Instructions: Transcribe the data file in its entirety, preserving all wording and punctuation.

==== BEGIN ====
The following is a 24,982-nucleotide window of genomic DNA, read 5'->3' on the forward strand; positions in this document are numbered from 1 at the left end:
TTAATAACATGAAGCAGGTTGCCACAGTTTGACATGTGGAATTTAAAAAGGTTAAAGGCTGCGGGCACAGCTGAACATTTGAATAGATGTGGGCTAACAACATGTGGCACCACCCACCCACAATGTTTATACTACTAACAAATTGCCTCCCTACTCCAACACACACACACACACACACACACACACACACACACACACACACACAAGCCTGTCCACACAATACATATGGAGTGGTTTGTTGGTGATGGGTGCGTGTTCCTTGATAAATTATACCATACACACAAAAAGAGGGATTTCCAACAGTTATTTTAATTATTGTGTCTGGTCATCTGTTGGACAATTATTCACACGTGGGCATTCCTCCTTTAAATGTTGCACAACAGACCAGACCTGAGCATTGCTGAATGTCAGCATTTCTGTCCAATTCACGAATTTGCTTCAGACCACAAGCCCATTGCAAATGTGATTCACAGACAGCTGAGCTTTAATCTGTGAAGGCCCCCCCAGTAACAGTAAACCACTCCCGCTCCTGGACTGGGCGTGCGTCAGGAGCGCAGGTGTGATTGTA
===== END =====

The following is a 24,982-nucleotide window of genomic DNA, read 5'->3' on the forward strand; positions in this document are numbered from 1 at the left end:
TTAATAACATGAAGCAGGTTGCCACAGTTTGACATGTGGAATTTAAAAAGGTTAAAGGCTGCGGGCACAGCTGAACATTTGAATAGATGTGGGCTAACAACATGTGGCACCACCCACCCACAATGTTTATACTACTAACAAATTGCCTCCCTACTCCAACACACACACACACACACACACACACACACACACACACACACACACAAGCCTGTCCACACAATACATATGGAGTGGTTTGTTGGTGATGGGTGCGTGTTCCTTGATAAATTATACCATACACACAAAAAGAGGGATTTCCAACAGTTATTTTAATTATTGTGTCTGGTCATCTGTTGGACAATTATTCACACGTGGGCATTCCTCCTTTAAATGTTGCACAACAGACCAGACCTGAGCATTGCTGAATGTCAGCATTTCTGTCCAATTCACGAATTTGCTTCAGACCACAAGCCCATTGCAAATGTGATTCACAGACAGCTGAGCTTTAATCTGTGAAGGCCCCCCCAGTAACAGTAAACCACTCCCGCTCCTGGACTGGGCGTGCGTCAGGAGCGCAGGTGTGATTGTA